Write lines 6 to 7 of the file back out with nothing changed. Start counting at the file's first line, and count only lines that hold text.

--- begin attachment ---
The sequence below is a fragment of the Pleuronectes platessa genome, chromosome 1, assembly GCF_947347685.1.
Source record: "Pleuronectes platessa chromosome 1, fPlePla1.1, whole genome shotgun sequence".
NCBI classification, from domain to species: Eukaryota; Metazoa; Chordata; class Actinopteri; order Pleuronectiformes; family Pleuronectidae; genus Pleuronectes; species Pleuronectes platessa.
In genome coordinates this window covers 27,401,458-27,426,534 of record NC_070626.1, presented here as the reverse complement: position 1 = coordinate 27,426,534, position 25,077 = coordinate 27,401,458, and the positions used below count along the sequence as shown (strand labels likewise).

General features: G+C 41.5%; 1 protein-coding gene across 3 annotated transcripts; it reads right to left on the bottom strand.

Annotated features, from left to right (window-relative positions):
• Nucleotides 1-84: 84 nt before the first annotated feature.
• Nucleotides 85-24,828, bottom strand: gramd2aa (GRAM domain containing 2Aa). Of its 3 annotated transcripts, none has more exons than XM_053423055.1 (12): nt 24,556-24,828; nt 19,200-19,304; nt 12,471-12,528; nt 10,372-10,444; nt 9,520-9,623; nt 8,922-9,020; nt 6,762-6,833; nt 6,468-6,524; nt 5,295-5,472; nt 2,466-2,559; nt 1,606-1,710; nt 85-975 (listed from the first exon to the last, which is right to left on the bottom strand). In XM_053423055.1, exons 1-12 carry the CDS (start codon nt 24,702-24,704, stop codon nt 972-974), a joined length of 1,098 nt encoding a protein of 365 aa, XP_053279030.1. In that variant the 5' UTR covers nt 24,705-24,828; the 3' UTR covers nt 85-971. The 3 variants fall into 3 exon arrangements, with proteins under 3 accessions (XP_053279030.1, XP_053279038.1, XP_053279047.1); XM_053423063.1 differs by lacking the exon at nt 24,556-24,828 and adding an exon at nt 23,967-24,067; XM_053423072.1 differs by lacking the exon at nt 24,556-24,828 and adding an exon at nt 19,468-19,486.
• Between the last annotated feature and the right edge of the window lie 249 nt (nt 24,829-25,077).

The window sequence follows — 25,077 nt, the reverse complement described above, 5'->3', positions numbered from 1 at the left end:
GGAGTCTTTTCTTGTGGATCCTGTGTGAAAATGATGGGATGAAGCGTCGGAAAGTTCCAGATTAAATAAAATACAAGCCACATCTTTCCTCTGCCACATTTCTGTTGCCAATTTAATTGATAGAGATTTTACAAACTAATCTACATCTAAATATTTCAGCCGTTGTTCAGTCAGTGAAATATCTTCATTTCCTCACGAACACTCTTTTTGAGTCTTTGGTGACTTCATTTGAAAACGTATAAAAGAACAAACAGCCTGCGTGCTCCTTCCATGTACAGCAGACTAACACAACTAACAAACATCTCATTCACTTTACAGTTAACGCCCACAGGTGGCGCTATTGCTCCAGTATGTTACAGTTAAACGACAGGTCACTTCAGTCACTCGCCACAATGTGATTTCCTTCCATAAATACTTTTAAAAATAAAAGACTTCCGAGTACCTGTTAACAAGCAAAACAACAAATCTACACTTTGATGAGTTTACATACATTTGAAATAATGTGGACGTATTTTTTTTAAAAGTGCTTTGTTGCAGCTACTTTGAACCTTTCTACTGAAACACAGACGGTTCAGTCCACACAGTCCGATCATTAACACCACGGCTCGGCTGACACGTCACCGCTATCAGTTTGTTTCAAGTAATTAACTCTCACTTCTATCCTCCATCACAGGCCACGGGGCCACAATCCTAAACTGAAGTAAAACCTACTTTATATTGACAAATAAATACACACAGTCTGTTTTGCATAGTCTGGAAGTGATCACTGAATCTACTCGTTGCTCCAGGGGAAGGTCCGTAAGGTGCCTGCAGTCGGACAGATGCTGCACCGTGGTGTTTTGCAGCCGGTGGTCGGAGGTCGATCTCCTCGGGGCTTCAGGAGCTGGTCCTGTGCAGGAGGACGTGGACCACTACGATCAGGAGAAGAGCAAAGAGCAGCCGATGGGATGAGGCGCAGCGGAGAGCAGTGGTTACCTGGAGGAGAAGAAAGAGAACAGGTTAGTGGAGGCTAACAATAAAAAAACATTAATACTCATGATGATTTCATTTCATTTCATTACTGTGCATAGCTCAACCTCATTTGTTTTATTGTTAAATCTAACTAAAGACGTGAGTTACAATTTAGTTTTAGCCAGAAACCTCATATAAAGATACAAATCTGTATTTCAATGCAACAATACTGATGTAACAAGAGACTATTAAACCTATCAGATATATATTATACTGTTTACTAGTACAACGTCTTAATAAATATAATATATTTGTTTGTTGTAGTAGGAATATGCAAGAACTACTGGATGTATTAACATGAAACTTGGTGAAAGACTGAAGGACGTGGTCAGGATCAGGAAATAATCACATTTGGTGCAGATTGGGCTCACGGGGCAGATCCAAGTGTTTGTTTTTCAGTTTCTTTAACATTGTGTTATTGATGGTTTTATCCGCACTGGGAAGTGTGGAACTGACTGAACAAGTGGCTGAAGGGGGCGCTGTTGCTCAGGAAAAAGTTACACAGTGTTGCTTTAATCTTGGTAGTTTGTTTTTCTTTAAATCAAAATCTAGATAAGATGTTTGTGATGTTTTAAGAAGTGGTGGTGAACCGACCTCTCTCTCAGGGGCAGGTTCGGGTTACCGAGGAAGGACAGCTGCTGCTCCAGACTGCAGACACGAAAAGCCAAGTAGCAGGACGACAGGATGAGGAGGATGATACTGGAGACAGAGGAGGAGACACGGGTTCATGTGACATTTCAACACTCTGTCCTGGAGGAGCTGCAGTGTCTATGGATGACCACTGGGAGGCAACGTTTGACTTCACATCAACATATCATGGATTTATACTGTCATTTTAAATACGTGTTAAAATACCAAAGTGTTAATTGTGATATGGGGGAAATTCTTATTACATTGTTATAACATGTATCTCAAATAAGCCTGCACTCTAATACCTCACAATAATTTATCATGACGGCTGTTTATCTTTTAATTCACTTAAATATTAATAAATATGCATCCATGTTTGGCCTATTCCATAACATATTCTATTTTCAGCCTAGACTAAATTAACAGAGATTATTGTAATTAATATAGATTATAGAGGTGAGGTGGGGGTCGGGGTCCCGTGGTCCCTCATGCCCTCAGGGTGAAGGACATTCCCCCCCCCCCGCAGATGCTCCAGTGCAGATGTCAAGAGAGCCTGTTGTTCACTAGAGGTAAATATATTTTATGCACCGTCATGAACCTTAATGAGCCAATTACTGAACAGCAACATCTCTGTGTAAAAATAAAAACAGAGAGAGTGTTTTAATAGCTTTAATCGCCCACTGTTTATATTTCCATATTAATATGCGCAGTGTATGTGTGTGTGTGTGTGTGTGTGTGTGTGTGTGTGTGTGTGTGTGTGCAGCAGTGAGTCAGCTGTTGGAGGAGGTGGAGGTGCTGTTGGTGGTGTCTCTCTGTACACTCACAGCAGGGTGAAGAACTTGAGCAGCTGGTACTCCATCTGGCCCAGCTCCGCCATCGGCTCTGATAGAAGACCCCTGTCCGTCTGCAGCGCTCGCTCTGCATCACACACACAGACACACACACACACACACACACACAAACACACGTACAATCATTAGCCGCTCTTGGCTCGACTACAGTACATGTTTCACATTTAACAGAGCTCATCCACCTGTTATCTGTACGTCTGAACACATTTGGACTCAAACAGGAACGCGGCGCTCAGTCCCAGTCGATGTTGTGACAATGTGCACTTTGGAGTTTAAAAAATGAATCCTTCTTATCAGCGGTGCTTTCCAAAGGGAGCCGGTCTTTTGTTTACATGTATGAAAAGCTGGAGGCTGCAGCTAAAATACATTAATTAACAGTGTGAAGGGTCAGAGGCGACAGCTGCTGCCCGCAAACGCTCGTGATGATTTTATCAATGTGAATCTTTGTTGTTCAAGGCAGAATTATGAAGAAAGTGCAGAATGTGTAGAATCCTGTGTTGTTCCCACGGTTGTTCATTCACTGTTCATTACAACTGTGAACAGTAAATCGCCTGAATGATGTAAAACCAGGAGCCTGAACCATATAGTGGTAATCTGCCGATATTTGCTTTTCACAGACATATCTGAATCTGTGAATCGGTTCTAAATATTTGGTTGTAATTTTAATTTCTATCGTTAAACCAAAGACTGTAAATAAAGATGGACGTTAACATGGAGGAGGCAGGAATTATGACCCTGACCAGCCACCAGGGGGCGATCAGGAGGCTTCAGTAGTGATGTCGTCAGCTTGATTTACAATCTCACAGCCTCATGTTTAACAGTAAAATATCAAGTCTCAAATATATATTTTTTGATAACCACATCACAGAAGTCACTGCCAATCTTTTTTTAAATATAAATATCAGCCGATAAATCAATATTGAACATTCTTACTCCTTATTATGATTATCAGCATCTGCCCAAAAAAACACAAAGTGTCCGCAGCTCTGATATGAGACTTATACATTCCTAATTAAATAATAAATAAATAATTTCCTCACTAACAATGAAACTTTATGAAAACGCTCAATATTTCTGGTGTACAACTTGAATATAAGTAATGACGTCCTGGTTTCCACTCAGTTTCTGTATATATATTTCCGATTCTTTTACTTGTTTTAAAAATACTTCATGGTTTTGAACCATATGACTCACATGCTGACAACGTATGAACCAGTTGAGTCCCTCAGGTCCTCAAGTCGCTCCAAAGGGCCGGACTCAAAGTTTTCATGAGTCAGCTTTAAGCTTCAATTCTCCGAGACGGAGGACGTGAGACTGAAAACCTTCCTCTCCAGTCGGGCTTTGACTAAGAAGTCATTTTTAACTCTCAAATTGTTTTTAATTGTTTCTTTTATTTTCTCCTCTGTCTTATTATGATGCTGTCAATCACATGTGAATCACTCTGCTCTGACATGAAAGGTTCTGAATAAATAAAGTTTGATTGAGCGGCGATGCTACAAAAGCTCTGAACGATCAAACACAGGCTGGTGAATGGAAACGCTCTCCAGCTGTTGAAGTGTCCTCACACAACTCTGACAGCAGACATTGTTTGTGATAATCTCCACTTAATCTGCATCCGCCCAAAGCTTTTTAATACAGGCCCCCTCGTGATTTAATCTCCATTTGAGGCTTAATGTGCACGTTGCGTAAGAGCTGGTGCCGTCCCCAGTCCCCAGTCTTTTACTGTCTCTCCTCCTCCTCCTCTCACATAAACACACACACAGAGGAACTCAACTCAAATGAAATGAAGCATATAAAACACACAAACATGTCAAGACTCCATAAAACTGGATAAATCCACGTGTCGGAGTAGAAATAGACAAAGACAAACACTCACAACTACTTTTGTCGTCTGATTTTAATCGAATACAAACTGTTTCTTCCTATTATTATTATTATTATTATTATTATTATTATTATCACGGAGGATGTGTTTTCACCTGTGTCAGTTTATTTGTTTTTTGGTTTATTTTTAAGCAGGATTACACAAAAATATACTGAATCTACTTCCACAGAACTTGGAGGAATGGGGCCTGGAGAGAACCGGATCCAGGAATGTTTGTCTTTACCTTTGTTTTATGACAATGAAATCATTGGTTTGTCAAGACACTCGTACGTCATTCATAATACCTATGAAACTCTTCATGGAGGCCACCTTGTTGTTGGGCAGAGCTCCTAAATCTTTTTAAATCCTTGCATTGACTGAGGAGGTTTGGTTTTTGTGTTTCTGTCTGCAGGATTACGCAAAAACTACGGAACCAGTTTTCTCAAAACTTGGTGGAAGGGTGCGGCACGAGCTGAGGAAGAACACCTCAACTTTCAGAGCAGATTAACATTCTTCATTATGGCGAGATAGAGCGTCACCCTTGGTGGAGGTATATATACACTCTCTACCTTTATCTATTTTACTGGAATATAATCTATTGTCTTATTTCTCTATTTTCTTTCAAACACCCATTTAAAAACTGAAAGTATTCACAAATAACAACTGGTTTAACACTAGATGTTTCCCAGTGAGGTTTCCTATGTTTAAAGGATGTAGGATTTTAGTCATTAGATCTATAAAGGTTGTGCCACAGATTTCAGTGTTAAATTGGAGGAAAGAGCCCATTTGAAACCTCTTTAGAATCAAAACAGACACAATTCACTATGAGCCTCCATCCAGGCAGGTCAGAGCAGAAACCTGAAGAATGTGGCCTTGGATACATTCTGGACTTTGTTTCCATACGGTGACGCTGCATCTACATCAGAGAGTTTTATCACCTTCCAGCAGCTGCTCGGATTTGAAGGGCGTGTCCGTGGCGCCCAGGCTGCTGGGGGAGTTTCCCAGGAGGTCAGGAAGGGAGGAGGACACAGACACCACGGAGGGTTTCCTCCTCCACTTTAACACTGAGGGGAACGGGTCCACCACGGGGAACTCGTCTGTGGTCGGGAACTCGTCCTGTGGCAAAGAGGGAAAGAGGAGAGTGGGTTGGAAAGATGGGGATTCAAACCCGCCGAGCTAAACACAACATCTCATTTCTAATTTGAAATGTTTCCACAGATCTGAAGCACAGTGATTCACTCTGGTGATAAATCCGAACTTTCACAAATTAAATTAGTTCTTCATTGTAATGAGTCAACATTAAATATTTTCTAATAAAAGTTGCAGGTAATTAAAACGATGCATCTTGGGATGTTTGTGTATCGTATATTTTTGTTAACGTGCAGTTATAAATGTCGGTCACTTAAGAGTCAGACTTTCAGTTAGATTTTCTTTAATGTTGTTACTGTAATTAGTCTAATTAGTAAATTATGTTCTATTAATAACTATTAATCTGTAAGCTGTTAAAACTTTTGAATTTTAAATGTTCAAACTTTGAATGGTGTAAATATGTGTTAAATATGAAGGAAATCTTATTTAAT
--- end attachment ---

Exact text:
Annotated features, from left to right (window-relative positions):
• Nucleotides 1-84: 84 nt before the first annotated feature.